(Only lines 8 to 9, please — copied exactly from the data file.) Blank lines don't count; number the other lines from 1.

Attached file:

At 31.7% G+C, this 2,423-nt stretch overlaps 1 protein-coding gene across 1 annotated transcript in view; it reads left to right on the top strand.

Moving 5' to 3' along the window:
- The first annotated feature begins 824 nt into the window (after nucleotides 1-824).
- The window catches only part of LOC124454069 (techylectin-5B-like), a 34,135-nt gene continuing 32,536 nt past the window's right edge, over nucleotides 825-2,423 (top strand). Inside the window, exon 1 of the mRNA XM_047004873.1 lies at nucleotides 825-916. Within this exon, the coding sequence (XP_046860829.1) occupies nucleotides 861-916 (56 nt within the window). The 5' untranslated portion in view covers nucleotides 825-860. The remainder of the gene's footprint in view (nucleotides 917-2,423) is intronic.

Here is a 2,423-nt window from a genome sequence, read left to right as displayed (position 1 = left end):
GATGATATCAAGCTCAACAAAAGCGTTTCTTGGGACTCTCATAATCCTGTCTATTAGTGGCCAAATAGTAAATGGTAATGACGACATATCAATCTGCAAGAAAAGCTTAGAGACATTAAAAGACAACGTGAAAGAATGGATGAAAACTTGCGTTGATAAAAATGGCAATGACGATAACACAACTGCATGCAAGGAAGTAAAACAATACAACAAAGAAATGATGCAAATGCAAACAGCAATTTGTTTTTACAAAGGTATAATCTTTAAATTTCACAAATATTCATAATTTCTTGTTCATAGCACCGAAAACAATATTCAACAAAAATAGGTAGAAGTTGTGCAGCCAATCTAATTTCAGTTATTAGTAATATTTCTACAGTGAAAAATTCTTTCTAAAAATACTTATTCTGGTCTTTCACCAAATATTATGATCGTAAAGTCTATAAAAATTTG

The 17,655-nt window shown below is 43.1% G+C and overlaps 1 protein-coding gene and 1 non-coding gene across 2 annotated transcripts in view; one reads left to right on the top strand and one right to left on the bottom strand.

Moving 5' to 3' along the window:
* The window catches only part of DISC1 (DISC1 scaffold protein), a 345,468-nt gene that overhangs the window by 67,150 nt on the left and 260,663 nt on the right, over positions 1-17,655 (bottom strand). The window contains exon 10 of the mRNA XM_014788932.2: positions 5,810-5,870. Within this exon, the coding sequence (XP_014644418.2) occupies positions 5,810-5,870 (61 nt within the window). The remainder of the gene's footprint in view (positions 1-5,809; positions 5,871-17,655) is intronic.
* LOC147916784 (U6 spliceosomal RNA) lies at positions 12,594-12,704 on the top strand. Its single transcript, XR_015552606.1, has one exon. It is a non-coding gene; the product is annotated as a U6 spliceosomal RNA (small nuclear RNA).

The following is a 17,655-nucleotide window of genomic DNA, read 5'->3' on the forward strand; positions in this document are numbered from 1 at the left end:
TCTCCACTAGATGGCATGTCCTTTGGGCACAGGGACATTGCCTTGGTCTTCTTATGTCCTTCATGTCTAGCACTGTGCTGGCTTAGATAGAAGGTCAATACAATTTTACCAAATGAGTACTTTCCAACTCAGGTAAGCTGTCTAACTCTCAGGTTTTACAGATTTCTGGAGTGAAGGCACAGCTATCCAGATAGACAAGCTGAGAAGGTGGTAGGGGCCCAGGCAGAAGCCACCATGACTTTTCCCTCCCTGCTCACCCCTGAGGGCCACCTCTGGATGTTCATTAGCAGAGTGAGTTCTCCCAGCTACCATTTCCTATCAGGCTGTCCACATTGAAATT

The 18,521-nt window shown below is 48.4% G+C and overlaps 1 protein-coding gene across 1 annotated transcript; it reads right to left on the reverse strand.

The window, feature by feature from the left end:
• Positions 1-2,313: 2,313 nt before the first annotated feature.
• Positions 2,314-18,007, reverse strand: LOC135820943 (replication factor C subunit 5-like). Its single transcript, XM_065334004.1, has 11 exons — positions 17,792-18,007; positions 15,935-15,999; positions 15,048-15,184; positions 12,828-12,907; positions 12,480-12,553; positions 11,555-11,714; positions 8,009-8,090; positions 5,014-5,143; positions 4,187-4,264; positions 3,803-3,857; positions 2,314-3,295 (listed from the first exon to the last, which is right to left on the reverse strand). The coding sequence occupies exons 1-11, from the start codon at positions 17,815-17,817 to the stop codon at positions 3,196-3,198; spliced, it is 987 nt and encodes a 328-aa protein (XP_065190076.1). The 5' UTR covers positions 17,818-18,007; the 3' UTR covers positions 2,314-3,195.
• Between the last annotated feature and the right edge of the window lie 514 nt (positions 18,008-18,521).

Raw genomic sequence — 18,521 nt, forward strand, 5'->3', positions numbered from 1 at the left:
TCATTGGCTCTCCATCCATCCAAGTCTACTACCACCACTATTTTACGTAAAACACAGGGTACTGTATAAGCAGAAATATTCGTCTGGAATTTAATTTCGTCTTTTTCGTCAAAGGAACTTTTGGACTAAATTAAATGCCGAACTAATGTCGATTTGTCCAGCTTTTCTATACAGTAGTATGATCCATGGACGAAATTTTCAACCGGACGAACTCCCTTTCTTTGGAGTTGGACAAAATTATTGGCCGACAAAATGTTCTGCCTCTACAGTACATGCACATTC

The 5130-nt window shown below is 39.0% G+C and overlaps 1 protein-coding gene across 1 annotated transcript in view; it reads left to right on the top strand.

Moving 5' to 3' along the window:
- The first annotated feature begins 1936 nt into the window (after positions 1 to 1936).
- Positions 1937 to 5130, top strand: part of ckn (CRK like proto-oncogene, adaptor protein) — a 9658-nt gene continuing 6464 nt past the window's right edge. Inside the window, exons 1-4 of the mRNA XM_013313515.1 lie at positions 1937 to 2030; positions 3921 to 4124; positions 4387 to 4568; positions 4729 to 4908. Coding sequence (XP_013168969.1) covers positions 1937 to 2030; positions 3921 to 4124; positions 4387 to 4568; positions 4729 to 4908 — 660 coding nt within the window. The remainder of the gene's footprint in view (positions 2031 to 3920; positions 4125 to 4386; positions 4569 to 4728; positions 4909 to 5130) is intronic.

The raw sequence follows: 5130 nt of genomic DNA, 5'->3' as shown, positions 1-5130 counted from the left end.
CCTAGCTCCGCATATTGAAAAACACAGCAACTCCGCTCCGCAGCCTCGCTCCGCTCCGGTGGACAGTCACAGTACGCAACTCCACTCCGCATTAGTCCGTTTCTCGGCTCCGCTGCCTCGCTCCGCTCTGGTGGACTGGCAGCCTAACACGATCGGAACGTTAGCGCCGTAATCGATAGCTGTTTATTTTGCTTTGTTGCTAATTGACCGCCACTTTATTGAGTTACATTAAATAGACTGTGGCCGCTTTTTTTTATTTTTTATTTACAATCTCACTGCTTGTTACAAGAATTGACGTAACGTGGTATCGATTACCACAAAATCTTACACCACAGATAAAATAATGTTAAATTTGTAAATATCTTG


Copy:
Moving 5' to 3' along the window:
* The window catches only part of DISC1 (DISC1 scaffold protein), a 345,468-nt gene that overhangs the window by 67,150 nt on the left and 260,663 nt on the right, over positions 1-17,655 (bottom strand). The window contains exon 10 of the mRNA XM_014788932.2: positions 5,810-5,870. Within this exon, the coding sequence (XP_014644418.2) occupies positions 5,810-5,870 (61 nt within the window). The remainder of the gene's footprint in view (positions 1-5,809; positions 5,871-17,655) is intronic.